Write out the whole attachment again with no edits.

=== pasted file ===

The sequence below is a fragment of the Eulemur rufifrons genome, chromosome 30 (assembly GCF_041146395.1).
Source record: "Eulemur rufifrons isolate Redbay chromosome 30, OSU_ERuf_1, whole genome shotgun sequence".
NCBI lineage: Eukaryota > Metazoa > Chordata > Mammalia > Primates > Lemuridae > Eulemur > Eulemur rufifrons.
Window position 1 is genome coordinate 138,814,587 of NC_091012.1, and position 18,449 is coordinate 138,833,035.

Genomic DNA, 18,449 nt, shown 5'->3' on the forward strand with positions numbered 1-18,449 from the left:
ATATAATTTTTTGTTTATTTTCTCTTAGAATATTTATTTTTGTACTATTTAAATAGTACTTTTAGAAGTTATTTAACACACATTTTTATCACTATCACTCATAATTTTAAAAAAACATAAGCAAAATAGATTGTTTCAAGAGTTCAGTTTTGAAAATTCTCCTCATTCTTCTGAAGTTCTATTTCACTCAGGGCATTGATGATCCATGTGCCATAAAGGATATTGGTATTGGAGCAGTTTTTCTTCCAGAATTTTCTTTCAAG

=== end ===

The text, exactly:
The sequence below is a fragment of the Eulemur rufifrons genome, chromosome 30 (assembly GCF_041146395.1).
Source record: "Eulemur rufifrons isolate Redbay chromosome 30, OSU_ERuf_1, whole genome shotgun sequence".
NCBI lineage: Eukaryota > Metazoa > Chordata > Mammalia > Primates > Lemuridae > Eulemur > Eulemur rufifrons.
Window position 1 is genome coordinate 138,814,587 of NC_091012.1, and position 18,449 is coordinate 138,833,035.

Genomic DNA, 18,449 nt, shown 5'->3' on the forward strand with positions numbered 1-18,449 from the left:
ATATAATTTTTTGTTTATTTTCTCTTAGAATATTTATTTTTGTACTATTTAAATAGTACTTTTAGAAGTTATTTAACACACATTTTTATCACTATCACTCATAATTTTAAAAAAACATAAGCAAAATAGATTGTTTCAAGAGTTCAGTTTTGAAAATTCTCCTCATTCTTCTGAAGTTCTATTTCACTCAGGGCATTGATGATCCATGTGCCATAAAGGATATTGGTATTGGAGCAGTTTTTCTTCCAGAATTTTCTTTCAAG